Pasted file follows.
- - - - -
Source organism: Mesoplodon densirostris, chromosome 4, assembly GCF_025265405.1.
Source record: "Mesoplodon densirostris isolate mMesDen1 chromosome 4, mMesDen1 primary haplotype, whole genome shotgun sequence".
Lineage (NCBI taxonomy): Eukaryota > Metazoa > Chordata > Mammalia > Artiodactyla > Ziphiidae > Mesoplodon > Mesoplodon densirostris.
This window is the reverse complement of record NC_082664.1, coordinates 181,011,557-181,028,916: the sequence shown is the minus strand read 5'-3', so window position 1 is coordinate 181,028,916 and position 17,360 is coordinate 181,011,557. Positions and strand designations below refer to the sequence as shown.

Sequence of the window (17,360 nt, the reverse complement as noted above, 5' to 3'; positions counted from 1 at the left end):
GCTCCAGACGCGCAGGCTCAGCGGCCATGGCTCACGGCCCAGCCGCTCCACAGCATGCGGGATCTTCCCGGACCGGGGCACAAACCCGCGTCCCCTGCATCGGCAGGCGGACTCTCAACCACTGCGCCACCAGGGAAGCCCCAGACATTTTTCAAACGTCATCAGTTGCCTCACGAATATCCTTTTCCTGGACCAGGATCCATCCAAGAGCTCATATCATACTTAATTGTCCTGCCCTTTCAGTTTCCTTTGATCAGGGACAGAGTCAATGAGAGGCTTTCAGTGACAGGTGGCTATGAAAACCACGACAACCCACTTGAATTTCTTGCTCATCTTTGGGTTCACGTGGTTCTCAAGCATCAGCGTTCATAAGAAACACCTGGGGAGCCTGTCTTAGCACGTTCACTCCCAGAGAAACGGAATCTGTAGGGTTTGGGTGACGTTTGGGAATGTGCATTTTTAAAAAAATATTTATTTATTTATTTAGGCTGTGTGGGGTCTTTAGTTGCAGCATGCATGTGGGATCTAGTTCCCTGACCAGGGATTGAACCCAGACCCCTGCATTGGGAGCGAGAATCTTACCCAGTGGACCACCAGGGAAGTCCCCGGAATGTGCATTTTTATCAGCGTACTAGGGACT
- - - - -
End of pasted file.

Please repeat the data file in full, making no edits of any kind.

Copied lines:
Source organism: Mesoplodon densirostris, chromosome 4, assembly GCF_025265405.1.
Source record: "Mesoplodon densirostris isolate mMesDen1 chromosome 4, mMesDen1 primary haplotype, whole genome shotgun sequence".
Lineage (NCBI taxonomy): Eukaryota > Metazoa > Chordata > Mammalia > Artiodactyla > Ziphiidae > Mesoplodon > Mesoplodon densirostris.
This window is the reverse complement of record NC_082664.1, coordinates 181,011,557-181,028,916: the sequence shown is the minus strand read 5'-3', so window position 1 is coordinate 181,028,916 and position 17,360 is coordinate 181,011,557. Positions and strand designations below refer to the sequence as shown.

Sequence of the window (17,360 nt, the reverse complement as noted above, 5' to 3'; positions counted from 1 at the left end):
GCTCCAGACGCGCAGGCTCAGCGGCCATGGCTCACGGCCCAGCCGCTCCACAGCATGCGGGATCTTCCCGGACCGGGGCACAAACCCGCGTCCCCTGCATCGGCAGGCGGACTCTCAACCACTGCGCCACCAGGGAAGCCCCAGACATTTTTCAAACGTCATCAGTTGCCTCACGAATATCCTTTTCCTGGACCAGGATCCATCCAAGAGCTCATATCATACTTAATTGTCCTGCCCTTTCAGTTTCCTTTGATCAGGGACAGAGTCAATGAGAGGCTTTCAGTGACAGGTGGCTATGAAAACCACGACAACCCACTTGAATTTCTTGCTCATCTTTGGGTTCACGTGGTTCTCAAGCATCAGCGTTCATAAGAAACACCTGGGGAGCCTGTCTTAGCACGTTCACTCCCAGAGAAACGGAATCTGTAGGGTTTGGGTGACGTTTGGGAATGTGCATTTTTAAAAAAATATTTATTTATTTATTTAGGCTGTGTGGGGTCTTTAGTTGCAGCATGCATGTGGGATCTAGTTCCCTGACCAGGGATTGAACCCAGACCCCTGCATTGGGAGCGAGAATCTTACCCAGTGGACCACCAGGGAAGTCCCCGGAATGTGCATTTTTATCAGCGTACTAGGGACT